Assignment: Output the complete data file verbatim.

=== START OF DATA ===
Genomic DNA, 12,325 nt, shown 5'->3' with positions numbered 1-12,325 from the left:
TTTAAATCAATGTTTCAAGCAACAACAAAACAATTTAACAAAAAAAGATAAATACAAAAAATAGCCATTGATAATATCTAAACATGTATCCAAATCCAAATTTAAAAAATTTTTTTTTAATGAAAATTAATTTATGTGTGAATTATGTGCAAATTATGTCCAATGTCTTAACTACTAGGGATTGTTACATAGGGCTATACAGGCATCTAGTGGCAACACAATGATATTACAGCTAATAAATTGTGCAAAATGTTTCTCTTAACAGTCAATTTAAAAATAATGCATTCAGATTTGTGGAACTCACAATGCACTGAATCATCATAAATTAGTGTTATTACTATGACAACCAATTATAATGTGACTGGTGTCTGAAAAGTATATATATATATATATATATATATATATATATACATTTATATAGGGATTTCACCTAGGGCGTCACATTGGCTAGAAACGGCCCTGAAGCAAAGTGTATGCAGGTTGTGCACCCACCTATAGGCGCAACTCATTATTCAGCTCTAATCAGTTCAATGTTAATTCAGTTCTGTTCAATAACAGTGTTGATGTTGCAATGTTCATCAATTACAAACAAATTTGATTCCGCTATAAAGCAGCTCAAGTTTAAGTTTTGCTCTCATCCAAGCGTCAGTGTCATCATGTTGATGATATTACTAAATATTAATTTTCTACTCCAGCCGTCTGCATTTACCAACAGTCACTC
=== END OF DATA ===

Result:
Genomic DNA, 12,325 nt, shown 5'->3' with positions numbered 1-12,325 from the left:
TTTAAATCAATGTTTCAAGCAACAACAAAACAATTTAACAAAAAAAGATAAATACAAAAAATAGCCATTGATAATATCTAAACATGTATCCAAATCCAAATTTAAAAAATTTTTTTTTAATGAAAATTAATTTATGTGTGAATTATGTGCAAATTATGTCCAATGTCTTAACTACTAGGGATTGTTACATAGGGCTATACAGGCATCTAGTGGCAACACAATGATATTACAGCTAATAAATTGTGCAAAATGTTTCTCTTAACAGTCAATTTAAAAATAATGCATTCAGATTTGTGGAACTCACAATGCACTGAATCATCATAAATTAGTGTTATTACTATGACAACCAATTATAATGTGACTGGTGTCTGAAAAGTATATATATATATATATATATATATATATATATACATTTATATAGGGATTTCACCTAGGGCGTCACATTGGCTAGAAACGGCCCTGAAGCAAAGTGTATGCAGGTTGTGCACCCACCTATAGGCGCAACTCATTATTCAGCTCTAATCAGTTCAATGTTAATTCAGTTCTGTTCAATAACAGTGTTGATGTTGCAATGTTCATCAATTACAAACAAATTTGATTCCGCTATAAAGCAGCTCAAGTTTAAGTTTTGCTCTCATCCAAGCGTCAGTGTCATCATGTTGATGATATTACTAAATATTAATTTTCTACTCCAGCCGTCTGCATTTACCAACAGTCACTC